Here is where we are and the challenge I see...
Good things are happening in the classrooms with more and more adoption of web 2.0 tools....somewhat slowly but all classes K to 8 are in there
However, the teachers are not techies and may never be... what I mean is many simply do not think in terms of turning on the computer and checking ning or our faculty blog or reading their RSS feeds or a shared google doc...They know how, they do it on occasion maybe in a meeting or maybe once and a while at home but it is not who they are....it is not what they think to do
This does slow us down but it does not stop us.... our grades and homework are online and available to the parents and students, voice thread has made a debut in K -2, 3-5 have reading mentors online and 3 uses moodle and the Junior High does lots....
So what do you think....
For the tools to be ubiquitous and for the students to fully embrace digital literacies do the teachers need to do so? If they do how do we get there?
You raise a really good point.
I am not sure. Two years ago, I may have said that the teachers need to be the experts, but now I am not so sure. If there is a colleague or tech facilitator in the building who can help the teacher introduce an assignment/project that uses the tools, maybe that is enough.
Good questions Barbara. I believe teachers do need to embrace the tools in able to consider themselves literate. Yet teachers have so much on their plates. I looked at 5th grade teachers in my state (Washington) and we have 192 Grade Level Expectations (GLEs) to address.
For example in Social Studies I need to address this GLE, "Explain how the slogan of “no taxation without representation” has influenced initiative processes in states across the United States." If I am true to the standards I have less than one day to bring my students to this understanding. There are 191 other expectations and 180 days to fit them into. No wonder teachers balk, especially at the elementary level, when someone puts more on their plates. Couple a plate overloaded with standards with wholesale curriculum that isolates subjects (I am thinking Investigations in math for instance) and you have a situation where technology is easily, and quickly, pushed to the back burner.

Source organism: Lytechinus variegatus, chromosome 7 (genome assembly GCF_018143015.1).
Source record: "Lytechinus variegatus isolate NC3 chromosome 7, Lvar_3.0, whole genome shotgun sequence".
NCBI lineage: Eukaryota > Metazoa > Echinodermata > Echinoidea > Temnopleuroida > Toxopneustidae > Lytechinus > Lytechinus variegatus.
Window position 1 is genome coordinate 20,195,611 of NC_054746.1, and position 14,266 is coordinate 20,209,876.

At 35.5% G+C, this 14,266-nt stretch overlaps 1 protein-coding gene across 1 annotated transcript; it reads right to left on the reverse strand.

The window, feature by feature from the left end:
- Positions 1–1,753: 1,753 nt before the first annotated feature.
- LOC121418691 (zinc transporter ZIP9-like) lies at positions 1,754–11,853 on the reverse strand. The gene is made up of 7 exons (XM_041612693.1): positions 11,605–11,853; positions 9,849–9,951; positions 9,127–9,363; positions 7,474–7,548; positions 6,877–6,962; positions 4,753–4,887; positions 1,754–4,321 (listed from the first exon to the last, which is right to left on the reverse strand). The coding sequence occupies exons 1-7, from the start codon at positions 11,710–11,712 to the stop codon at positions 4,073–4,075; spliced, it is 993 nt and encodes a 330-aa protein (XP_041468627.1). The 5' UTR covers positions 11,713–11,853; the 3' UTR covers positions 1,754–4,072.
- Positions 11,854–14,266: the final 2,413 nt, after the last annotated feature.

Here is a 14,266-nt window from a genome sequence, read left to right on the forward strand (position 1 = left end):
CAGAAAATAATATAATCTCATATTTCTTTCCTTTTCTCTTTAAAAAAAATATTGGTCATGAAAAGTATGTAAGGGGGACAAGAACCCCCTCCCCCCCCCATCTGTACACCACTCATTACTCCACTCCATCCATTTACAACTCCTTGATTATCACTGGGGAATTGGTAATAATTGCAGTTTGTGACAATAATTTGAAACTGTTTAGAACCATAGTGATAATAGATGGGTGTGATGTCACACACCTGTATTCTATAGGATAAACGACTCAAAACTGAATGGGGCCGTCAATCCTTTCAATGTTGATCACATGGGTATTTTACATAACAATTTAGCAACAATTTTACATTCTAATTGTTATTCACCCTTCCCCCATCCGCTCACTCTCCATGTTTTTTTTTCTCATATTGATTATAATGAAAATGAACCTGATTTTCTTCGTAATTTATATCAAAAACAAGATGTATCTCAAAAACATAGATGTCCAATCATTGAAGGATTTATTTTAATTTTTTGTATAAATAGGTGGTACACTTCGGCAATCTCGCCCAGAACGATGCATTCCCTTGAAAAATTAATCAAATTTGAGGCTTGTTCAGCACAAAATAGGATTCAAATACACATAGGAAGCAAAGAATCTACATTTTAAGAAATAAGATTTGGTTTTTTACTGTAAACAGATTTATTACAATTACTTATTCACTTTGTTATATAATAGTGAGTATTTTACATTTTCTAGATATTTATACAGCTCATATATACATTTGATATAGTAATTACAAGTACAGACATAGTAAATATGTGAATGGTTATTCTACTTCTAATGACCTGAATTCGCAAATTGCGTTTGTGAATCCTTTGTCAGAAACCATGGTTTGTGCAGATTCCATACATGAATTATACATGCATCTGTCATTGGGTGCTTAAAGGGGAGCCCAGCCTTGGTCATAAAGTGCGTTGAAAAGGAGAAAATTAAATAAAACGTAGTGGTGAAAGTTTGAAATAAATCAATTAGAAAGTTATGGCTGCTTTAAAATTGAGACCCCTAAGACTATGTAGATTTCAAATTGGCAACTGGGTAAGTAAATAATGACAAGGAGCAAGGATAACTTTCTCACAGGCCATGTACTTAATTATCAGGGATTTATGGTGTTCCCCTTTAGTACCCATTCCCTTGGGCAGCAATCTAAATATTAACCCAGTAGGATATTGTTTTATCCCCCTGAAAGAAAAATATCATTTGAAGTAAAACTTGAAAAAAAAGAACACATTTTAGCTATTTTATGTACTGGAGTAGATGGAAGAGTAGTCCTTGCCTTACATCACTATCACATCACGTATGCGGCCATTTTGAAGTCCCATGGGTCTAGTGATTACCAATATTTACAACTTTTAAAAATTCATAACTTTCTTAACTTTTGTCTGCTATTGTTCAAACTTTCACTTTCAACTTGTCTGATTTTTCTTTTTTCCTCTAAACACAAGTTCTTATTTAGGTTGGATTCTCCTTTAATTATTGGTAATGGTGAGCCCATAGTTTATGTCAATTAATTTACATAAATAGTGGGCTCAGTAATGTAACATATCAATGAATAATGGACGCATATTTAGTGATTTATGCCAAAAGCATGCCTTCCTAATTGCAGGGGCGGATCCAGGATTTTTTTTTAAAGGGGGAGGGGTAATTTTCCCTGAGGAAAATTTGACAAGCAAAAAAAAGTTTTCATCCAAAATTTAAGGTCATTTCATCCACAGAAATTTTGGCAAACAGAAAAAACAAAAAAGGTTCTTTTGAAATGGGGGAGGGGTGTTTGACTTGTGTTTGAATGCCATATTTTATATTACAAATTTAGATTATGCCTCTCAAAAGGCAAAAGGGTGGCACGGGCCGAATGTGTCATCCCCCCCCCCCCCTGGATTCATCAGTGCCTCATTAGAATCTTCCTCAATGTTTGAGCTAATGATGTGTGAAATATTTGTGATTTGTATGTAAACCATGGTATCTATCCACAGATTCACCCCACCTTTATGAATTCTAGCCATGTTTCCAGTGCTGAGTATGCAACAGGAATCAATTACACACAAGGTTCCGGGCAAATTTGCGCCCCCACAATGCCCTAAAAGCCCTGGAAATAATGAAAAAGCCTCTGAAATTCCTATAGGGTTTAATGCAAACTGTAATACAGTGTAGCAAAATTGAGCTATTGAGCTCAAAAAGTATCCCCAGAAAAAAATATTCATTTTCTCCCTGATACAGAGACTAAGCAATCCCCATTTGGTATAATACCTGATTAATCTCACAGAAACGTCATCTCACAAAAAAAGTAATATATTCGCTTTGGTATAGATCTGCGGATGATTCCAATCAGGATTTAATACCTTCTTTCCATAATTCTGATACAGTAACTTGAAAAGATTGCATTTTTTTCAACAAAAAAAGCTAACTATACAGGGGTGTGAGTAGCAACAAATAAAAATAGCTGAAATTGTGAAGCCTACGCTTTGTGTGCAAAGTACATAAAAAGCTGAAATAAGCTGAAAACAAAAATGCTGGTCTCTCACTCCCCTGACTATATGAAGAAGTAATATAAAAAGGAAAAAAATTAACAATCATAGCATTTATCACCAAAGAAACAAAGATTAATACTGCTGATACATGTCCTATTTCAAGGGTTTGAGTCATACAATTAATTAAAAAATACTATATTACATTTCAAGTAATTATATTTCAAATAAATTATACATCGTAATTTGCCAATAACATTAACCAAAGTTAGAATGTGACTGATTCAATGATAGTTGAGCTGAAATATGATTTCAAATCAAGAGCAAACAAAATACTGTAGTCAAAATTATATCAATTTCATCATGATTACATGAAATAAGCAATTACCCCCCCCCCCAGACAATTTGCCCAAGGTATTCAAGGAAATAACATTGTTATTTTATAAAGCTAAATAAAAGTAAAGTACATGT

Back to how to change the situation. Research indicates that whole group training usually results in a 10% transfer of learning to the workplace (classroom). If the past few years are any indication, formal training in Web 2.0 tools hasn't translated into much use in the classroom. Washington's EETT grants have created the biggest change within my small school. These grants put the needed hardware in the classroom and then develop technology coaches from among teacher ranks. There is money for the 80% of learning that happens outside of workshops! This allows teachers to work together to integrate curriculum and embed technology in the process. The further I travel on my learning journey the more convinced I am that developing teacher skills and providing teacher (full time in the classroom) coaches is the way to change things.
One thought I had is a lot said at meetings does not need to be written down for all time! I wonder if that is part of the hesitancy?
We had a positive wiki experience when a group of thirteen of us got (virtually) together to write student IEP goals based on 21st Century Skilland the NETS standards for our elementary gifted program. It was a wonderful collaborative effort but we had a deadline and the parameters of the project were small. It saved us hours of meetings and a lot of idle chatting back and forth and the thirteen of us use the final project all the time. I wonder what goes on in a district, school or classroom that could be done this way to save time?